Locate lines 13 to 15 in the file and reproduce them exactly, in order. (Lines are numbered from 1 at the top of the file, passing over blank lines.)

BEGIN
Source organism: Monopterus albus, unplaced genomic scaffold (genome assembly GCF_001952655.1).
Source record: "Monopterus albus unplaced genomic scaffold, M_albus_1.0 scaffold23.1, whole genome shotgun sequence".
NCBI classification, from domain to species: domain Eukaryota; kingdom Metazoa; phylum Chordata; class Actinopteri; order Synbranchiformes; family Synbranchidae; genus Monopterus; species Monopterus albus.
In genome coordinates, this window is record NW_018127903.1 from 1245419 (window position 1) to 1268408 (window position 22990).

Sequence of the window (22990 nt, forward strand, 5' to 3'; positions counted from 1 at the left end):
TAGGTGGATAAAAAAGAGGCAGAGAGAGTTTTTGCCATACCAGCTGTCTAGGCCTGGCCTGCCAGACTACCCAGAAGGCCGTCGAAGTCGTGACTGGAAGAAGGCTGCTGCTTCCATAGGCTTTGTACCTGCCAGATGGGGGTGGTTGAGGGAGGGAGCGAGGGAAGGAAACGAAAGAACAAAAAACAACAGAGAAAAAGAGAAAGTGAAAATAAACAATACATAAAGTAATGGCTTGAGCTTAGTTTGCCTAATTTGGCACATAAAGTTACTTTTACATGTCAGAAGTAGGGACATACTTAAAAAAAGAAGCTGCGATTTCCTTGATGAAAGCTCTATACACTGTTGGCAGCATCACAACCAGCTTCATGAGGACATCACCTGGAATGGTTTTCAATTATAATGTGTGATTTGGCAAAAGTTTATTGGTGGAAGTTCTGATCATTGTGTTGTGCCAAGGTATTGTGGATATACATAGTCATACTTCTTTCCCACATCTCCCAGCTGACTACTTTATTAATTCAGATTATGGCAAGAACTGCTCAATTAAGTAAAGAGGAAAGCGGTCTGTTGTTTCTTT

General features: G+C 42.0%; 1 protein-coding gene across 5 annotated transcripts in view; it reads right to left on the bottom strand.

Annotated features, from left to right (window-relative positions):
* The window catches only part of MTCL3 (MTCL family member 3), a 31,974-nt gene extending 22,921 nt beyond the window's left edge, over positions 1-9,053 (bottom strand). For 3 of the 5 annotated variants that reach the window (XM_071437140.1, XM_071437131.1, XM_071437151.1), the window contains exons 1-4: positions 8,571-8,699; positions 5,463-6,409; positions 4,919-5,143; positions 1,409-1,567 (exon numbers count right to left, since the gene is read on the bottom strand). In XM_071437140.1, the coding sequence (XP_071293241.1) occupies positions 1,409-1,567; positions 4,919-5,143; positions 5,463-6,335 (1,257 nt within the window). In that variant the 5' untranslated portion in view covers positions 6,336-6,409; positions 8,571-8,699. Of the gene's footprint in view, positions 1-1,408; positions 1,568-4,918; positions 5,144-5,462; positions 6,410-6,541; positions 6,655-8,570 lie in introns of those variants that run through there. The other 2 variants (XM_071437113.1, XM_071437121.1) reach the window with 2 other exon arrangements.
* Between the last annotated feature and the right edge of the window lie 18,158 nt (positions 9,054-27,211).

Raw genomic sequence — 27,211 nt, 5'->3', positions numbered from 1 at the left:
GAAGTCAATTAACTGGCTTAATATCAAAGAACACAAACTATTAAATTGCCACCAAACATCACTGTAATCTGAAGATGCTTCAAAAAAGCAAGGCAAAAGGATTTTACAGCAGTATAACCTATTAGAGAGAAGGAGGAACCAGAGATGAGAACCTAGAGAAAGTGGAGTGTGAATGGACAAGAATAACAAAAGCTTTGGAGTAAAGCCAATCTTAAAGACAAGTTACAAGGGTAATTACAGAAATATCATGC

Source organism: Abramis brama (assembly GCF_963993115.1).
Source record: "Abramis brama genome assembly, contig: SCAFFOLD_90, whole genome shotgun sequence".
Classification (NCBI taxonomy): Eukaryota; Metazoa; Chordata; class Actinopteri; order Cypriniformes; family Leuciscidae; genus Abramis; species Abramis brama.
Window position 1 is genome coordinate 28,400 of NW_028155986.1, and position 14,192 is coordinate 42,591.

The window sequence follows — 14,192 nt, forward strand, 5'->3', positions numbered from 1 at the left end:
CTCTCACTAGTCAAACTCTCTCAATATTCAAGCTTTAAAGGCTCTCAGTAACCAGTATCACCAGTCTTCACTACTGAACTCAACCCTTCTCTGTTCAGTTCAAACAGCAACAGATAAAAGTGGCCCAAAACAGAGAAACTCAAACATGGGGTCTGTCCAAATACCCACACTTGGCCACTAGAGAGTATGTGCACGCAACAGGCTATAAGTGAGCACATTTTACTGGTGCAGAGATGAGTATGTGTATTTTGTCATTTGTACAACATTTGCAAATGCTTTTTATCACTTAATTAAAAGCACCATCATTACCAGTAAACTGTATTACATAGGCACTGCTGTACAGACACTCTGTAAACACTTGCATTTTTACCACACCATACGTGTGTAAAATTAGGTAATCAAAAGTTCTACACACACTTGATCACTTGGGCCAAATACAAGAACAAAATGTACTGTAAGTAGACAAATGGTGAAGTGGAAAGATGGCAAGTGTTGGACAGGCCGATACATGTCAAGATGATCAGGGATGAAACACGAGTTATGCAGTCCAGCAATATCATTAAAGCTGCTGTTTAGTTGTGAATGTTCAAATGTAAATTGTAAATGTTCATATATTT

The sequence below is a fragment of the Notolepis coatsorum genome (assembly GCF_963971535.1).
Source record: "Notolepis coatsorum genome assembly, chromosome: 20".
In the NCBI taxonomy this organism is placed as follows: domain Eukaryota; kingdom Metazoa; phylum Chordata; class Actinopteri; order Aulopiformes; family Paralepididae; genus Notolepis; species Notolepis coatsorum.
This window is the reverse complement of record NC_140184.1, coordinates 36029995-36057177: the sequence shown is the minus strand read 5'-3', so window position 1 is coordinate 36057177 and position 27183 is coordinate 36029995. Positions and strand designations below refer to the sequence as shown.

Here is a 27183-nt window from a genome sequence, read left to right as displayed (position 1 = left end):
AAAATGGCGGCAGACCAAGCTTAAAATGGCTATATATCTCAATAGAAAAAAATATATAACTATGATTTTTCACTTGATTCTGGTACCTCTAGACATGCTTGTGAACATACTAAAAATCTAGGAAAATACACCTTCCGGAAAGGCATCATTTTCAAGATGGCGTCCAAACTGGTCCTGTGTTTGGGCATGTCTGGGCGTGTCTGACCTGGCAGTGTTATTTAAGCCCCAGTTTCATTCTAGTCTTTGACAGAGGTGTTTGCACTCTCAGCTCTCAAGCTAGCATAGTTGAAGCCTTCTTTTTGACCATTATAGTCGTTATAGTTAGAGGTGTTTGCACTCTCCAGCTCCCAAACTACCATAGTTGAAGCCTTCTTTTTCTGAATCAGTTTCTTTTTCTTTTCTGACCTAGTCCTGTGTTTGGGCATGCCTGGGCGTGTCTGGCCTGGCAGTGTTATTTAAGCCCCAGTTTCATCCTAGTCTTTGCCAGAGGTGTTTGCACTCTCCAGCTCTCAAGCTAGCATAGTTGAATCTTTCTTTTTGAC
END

Source organism: Abramis brama (assembly GCF_963993115.1).
Source record: "Abramis brama genome assembly, contig: SCAFFOLD_90, whole genome shotgun sequence".
Classification (NCBI taxonomy): Eukaryota; Metazoa; Chordata; class Actinopteri; order Cypriniformes; family Leuciscidae; genus Abramis; species Abramis brama.